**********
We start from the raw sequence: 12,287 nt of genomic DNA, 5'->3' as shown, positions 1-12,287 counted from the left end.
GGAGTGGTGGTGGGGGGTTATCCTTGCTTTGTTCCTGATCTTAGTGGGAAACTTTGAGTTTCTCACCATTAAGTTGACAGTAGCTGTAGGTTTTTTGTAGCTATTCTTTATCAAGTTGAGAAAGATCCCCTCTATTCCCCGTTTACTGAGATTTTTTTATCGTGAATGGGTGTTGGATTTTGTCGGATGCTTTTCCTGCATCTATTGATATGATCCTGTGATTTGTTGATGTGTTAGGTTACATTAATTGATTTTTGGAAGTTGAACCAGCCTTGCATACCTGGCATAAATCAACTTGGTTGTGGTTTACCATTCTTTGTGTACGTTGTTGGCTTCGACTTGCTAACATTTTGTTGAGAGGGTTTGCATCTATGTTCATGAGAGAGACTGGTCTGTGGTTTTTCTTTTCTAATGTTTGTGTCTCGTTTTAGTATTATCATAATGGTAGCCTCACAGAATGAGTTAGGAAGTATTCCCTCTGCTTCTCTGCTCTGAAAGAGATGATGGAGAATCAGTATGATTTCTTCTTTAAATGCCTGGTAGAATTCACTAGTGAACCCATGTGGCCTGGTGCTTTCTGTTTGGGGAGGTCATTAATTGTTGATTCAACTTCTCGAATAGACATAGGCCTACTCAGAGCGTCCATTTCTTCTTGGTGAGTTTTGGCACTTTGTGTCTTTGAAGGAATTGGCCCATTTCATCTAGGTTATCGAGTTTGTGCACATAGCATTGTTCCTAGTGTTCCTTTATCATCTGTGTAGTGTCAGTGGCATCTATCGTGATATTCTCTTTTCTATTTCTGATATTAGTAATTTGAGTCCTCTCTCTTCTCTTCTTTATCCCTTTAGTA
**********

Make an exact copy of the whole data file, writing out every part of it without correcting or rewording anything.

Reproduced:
We start from the raw sequence: 12,287 nt of genomic DNA, 5'->3' as shown, positions 1-12,287 counted from the left end.
GGAGTGGTGGTGGGGGGTTATCCTTGCTTTGTTCCTGATCTTAGTGGGAAACTTTGAGTTTCTCACCATTAAGTTGACAGTAGCTGTAGGTTTTTTGTAGCTATTCTTTATCAAGTTGAGAAAGATCCCCTCTATTCCCCGTTTACTGAGATTTTTTTATCGTGAATGGGTGTTGGATTTTGTCGGATGCTTTTCCTGCATCTATTGATATGATCCTGTGATTTGTTGATGTGTTAGGTTACATTAATTGATTTTTGGAAGTTGAACCAGCCTTGCATACCTGGCATAAATCAACTTGGTTGTGGTTTACCATTCTTTGTGTACGTTGTTGGCTTCGACTTGCTAACATTTTGTTGAGAGGGTTTGCATCTATGTTCATGAGAGAGACTGGTCTGTGGTTTTTCTTTTCTAATGTTTGTGTCTCGTTTTAGTATTATCATAATGGTAGCCTCACAGAATGAGTTAGGAAGTATTCCCTCTGCTTCTCTGCTCTGAAAGAGATGATGGAGAATCAGTATGATTTCTTCTTTAAATGCCTGGTAGAATTCACTAGTGAACCCATGTGGCCTGGTGCTTTCTGTTTGGGGAGGTCATTAATTGTTGATTCAACTTCTCGAATAGACATAGGCCTACTCAGAGCGTCCATTTCTTCTTGGTGAGTTTTGGCACTTTGTGTCTTTGAAGGAATTGGCCCATTTCATCTAGGTTATCGAGTTTGTGCACATAGCATTGTTCCTAGTGTTCCTTTATCATCTGTGTAGTGTCAGTGGCATCTATCGTGATATTCTCTTTTCTATTTCTGATATTAGTAATTTGAGTCCTCTCTCTTCTCTTCTTTATCCCTTTAGTA